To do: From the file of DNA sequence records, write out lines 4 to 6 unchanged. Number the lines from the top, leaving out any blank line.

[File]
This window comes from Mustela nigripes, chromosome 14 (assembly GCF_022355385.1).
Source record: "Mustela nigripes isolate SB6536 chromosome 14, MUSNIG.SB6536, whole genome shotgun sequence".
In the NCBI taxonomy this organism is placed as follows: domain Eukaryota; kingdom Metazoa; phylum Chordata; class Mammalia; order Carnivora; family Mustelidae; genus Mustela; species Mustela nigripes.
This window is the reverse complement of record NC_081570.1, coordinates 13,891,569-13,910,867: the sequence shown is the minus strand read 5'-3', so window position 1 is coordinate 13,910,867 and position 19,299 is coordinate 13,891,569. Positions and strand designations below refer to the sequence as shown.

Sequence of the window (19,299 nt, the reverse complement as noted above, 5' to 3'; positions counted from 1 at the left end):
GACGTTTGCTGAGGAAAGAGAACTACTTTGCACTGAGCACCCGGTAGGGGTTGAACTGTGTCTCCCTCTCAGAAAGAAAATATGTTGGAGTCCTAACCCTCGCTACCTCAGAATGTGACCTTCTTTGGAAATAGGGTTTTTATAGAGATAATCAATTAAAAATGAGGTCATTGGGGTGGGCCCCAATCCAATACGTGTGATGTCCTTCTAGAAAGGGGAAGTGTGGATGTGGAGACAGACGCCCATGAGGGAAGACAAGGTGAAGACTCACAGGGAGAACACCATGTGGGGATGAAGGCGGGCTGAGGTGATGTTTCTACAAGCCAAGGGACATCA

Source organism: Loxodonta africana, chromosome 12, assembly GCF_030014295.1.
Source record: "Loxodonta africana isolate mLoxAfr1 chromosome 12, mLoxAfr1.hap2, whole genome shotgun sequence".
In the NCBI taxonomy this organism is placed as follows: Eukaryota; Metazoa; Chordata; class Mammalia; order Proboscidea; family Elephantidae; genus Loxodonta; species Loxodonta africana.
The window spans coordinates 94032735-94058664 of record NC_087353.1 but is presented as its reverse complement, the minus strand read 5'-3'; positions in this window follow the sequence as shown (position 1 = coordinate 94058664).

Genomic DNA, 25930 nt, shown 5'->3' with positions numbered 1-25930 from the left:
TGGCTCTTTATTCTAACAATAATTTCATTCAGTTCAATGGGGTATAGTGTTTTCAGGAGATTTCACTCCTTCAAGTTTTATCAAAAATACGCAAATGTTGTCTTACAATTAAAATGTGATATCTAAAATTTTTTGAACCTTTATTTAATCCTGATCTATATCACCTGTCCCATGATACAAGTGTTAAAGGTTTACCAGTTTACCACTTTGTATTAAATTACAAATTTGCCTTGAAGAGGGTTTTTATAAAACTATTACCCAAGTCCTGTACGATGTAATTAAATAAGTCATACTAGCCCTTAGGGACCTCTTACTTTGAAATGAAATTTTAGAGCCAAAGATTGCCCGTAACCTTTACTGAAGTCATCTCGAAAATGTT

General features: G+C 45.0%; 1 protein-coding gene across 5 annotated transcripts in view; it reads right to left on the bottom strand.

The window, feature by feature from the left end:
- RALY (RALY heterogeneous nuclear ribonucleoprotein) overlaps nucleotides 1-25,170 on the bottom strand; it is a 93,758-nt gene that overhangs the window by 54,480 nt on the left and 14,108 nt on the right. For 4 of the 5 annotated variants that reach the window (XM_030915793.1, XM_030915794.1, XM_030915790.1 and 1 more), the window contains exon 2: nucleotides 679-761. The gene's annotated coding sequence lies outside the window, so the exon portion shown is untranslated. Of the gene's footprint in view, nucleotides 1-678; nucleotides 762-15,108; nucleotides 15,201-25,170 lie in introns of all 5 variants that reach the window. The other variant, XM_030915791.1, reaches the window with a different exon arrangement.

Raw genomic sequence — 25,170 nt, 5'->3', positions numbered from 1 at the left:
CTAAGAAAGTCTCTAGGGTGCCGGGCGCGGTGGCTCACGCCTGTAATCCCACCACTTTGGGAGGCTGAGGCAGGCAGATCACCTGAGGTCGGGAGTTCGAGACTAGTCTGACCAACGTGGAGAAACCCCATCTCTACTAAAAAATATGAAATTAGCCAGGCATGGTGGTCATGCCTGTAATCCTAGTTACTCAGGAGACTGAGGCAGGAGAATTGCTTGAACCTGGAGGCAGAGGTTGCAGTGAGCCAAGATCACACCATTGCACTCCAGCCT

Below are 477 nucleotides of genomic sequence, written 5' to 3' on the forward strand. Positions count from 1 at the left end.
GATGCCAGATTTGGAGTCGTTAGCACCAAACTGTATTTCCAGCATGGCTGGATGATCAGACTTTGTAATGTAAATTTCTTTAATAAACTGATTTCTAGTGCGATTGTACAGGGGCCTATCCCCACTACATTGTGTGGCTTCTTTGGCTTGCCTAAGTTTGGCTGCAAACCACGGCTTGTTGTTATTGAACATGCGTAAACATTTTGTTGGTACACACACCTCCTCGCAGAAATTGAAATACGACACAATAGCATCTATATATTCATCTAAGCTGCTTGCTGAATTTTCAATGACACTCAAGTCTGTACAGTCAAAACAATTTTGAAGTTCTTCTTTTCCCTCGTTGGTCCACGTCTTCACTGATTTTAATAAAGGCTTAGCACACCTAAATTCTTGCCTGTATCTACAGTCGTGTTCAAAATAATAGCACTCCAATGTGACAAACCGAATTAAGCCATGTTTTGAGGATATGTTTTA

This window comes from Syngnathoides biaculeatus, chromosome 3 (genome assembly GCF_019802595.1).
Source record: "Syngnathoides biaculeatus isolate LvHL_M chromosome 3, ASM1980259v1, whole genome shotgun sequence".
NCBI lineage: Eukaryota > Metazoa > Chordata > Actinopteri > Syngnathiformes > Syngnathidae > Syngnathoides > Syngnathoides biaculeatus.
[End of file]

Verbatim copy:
This window is the reverse complement of record NC_081570.1, coordinates 13,891,569-13,910,867: the sequence shown is the minus strand read 5'-3', so window position 1 is coordinate 13,910,867 and position 19,299 is coordinate 13,891,569. Positions and strand designations below refer to the sequence as shown.

Sequence of the window (19,299 nt, the reverse complement as noted above, 5' to 3'; positions counted from 1 at the left end):
GACGTTTGCTGAGGAAAGAGAACTACTTTGCACTGAGCACCCGGTAGGGGTTGAACTGTGTCTCCCTCTCAGAAAGAAAATATGTTGGAGTCCTAACCCTCGCTACCTCAGAATGTGACCTTCTTTGGAAATAGGGTTTTTATAGAGATAATCAATTAAAAATGAGGTCATTGGGGTGGGCCCCAATCCAATACGTGTGATGTCCTTCTAGAAAGGGGAAGTGTGGATGTGGAGACAGACGCCCATGAGGGAAGACAAGGTGAAGACTCACAGGGAGAACACCATGTGGGGATGAAGGCGGGCTGAGGTGATGTTTCTACAAGCCAAGGGACATCA